Time was when the Palm Beach Opera held a singing contest in April, inviting young opera performers from around the world to be heard in front of an elite panel of judges and a full orchestra.
The contest is gone (though it may someday return), and with it the chance to hear a wide variety of new voices and not incidentally a broad sampling of repertoire that one will surely never see on the Palm Beach Opera mainstage. Both of those returned in some fashion Tuesday night as the company opened its new season with a concert featuring the company’s troupe of singing interns: the Benenson Young Artists and the Apprentice Artists.
With the full opera orchestra in attendance on the Kravis Center stage, under the direction of chorus master Greg Ritchey, a modest but very enthusiastic house heard the eight singers in the Benenson program (the 10 apprentices serving as the occasional chorus) joined by the eminent American mezzo Denyce Graves, last seen as the Old Lady in the previous season’s production of Bernstein’s Candide.
Graves was filling in for an ailing Stephanie Blythe, who is down to play Orlofsky this March in Strauss’s Die Fledermaus, and she took over the proceedings splendidly, with two selections from Carmen, three Gershwin songs and a song from Broadway’s Frederick Loewe.
But first, the members of the Benenson Young Artists. General Director Daniel Biaggi announced Tuesday night in opening remarks that the young artist program’s chief benefactor, Gladys Benenson, had just made another $1 million gift to the company to continue its work, a wonderful piece of news and one that further establishes the company as an educational training ground. Indeed, the playbill showed that each of the Benenson Artists featured Tuesday hold master’s degrees from fine institutions, and throughout the concert their superb training was clearly in evidence. Their teachers and mentors should be proud.
All of the singers – three sopranos, a mezzo, two tenors, a baritone and a bass-baritone – were generally excellent and impressive, with that great mixture of youth and enthusiasm that freshens tried-and-true repertoire, and enough vocal variety to suggest which singers might be best suited for certain roles. It’s hard to imagine any of the nation’s opera companies not wanting to have one or more of these singers on staff.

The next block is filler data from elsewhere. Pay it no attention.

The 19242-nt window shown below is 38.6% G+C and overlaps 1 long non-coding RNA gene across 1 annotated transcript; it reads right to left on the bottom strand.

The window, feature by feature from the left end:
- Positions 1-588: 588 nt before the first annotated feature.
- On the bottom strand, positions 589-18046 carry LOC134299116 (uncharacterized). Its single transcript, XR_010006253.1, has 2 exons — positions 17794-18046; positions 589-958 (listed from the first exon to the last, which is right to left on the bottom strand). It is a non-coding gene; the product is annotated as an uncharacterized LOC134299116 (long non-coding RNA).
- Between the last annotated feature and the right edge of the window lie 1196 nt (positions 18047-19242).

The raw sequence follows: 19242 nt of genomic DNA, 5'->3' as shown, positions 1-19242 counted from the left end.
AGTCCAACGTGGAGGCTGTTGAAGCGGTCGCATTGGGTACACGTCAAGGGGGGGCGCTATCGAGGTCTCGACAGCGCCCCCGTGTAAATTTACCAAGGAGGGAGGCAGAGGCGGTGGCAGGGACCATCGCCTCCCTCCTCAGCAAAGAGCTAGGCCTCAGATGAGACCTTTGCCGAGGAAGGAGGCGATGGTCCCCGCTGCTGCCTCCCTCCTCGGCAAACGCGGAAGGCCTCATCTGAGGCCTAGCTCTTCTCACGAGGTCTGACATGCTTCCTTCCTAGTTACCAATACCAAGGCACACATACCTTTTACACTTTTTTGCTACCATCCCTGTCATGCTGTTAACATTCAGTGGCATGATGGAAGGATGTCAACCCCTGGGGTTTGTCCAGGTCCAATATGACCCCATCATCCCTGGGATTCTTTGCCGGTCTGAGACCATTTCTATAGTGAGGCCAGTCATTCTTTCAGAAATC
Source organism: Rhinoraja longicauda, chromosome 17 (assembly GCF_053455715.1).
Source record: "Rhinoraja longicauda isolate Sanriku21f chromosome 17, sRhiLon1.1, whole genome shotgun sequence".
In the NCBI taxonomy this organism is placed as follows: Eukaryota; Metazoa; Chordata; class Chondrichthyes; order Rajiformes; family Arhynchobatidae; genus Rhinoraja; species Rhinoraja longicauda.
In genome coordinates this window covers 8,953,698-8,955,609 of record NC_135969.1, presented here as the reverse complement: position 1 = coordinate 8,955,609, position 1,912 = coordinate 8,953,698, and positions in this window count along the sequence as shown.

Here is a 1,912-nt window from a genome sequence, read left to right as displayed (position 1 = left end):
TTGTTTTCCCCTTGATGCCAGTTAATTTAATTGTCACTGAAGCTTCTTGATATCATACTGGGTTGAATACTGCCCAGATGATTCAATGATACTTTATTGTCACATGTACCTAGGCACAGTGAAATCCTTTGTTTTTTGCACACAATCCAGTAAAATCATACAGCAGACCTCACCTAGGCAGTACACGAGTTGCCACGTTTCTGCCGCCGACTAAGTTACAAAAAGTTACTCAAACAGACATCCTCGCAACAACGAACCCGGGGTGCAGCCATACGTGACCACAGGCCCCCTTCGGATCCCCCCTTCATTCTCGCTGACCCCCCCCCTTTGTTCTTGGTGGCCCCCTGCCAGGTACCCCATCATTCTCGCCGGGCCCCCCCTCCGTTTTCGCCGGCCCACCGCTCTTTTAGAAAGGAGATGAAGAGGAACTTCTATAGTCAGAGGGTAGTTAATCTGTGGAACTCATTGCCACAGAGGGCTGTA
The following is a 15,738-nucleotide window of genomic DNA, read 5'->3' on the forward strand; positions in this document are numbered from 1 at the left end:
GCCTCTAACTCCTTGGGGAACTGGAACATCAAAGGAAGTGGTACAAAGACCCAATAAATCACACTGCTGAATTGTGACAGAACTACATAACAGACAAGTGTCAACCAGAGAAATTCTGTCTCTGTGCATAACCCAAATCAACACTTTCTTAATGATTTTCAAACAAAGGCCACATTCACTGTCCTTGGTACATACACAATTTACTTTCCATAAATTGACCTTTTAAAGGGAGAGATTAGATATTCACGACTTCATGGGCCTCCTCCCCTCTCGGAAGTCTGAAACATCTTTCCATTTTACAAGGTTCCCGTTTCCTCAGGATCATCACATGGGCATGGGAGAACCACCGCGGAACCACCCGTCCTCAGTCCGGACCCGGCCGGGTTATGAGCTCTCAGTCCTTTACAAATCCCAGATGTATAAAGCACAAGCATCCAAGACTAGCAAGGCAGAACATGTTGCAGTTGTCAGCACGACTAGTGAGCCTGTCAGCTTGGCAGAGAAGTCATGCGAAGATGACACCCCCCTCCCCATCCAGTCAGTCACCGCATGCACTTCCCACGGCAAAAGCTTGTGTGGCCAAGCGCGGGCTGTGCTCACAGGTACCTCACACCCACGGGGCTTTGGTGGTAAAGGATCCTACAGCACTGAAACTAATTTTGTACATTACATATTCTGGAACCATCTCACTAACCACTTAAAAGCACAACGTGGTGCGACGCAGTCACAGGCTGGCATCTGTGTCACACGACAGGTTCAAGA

Of the four women, I particularly liked Sylvia D’Eramo, a Texas soprano whose work as Zdenka in the duet “Aber der Richtige” from Richard Strauss’s Arabella and as Marietta in the aria “Glück, das mir verlieb” from Korngold’s Die Tote Stadt demonstrated an ability to float long-breathed, lustrous lines above giant assemblages of orchestral instruments. Aside from the sheer joy of getting to hear this repertoire, it was most satisfying to hear someone who doesn’t sound like she has to compete with the orchestra but can soar within and above it, and as a huge crescendo in the last bars of the Korngold aria showed, still has plenty of power to spare.
Soprano Emily Blair of suburban Chicago, who sang a lovely Arabella to D’Eramo’s Zdenka, also showed off a large, steely instrument with coloratura flourishes in the Czardas (“Klänge der Heimat”) from Johann Strauss II’s Die Fledermaus. Blair deserves extra kudos for singing it as well as she did despite an atrocious English translation, no doubt because Palm Beach Opera, thinking of the dialogue, will do it that way in March. We should have heard it in the original German, but Blair sang it with forcefulness and swagger regardless.
New Jersey soprano Joanna Latini was perhaps the most immediately ready for the main stage of the three sopranos; her Violetta in the duet “Parigi, o cara” from Verdi’s La Traviata was warm and passionate, and her voice had a mature color that added veracity to her character’s plight. She followed that with a tender, tasteful “Piangerò la sorte mia” from Handel’s Giulio Cesare (which, sadly, we’re unlikely to hear at Palm Beach Opera); her vocal acrobatics in the fast section could have used some more lightness.